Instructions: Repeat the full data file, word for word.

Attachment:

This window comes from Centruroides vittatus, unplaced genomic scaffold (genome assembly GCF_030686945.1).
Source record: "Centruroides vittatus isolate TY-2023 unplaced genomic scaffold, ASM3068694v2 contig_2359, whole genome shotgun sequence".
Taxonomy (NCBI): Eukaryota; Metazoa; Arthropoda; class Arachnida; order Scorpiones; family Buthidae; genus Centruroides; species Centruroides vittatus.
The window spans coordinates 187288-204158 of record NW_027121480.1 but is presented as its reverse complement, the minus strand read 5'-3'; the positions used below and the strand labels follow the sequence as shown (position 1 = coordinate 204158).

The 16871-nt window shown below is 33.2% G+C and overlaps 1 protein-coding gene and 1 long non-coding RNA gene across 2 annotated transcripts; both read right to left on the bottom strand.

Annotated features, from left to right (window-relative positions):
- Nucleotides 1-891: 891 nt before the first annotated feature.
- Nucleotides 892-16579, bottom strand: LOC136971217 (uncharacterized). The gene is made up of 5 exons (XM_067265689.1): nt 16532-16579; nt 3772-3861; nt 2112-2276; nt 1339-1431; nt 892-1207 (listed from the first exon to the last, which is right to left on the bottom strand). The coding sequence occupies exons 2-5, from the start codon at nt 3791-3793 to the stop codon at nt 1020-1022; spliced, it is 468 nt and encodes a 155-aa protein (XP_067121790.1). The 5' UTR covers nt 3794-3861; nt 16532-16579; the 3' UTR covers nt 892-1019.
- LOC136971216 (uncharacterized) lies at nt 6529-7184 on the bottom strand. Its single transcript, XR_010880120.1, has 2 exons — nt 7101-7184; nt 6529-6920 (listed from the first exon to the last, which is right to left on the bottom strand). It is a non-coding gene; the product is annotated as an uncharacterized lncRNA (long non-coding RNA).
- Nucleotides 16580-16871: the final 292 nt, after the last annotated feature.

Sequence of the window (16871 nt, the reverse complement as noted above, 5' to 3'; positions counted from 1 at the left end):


This window comes from Centruroides vittatus, unplaced genomic scaffold (genome assembly GCF_030686945.1).
Source record: "Centruroides vittatus isolate TY-2023 unplaced genomic scaffold, ASM3068694v2 contig_2359, whole genome shotgun sequence".
Taxonomy (NCBI): Eukaryota; Metazoa; Arthropoda; class Arachnida; order Scorpiones; family Buthidae; genus Centruroides; species Centruroides vittatus.
The window spans coordinates 187288-204158 of record NW_027121480.1 but is presented as its reverse complement, the minus strand read 5'-3'; the positions used below and the strand labels follow the sequence as shown (position 1 = coordinate 204158).

The 16871-nt window shown below is 33.2% G+C and overlaps 1 protein-coding gene and 1 long non-coding RNA gene across 2 annotated transcripts; both read right to left on the bottom strand.

Annotated features, from left to right (window-relative positions):
- Nucleotides 1-891: 891 nt before the first annotated feature.
- Nucleotides 892-16579, bottom strand: LOC136971217 (uncharacterized). The gene is made up of 5 exons (XM_067265689.1): nt 16532-16579; nt 3772-3861; nt 2112-2276; nt 1339-1431; nt 892-1207 (listed from the first exon to the last, which is right to left on the bottom strand). The coding sequence occupies exons 2-5, from the start codon at nt 3791-3793 to the stop codon at nt 1020-1022; spliced, it is 468 nt and encodes a 155-aa protein (XP_067121790.1). The 5' UTR covers nt 3794-3861; nt 16532-16579; the 3' UTR covers nt 892-1019.
- LOC136971216 (uncharacterized) lies at nt 6529-7184 on the bottom strand. Its single transcript, XR_010880120.1, has 2 exons — nt 7101-7184; nt 6529-6920 (listed from the first exon to the last, which is right to left on the bottom strand). It is a non-coding gene; the product is annotated as an uncharacterized lncRNA (long non-coding RNA).
- Nucleotides 16580-16871: the final 292 nt, after the last annotated feature.

Sequence of the window (16871 nt, the reverse complement as noted above, 5' to 3'; positions counted from 1 at the left end):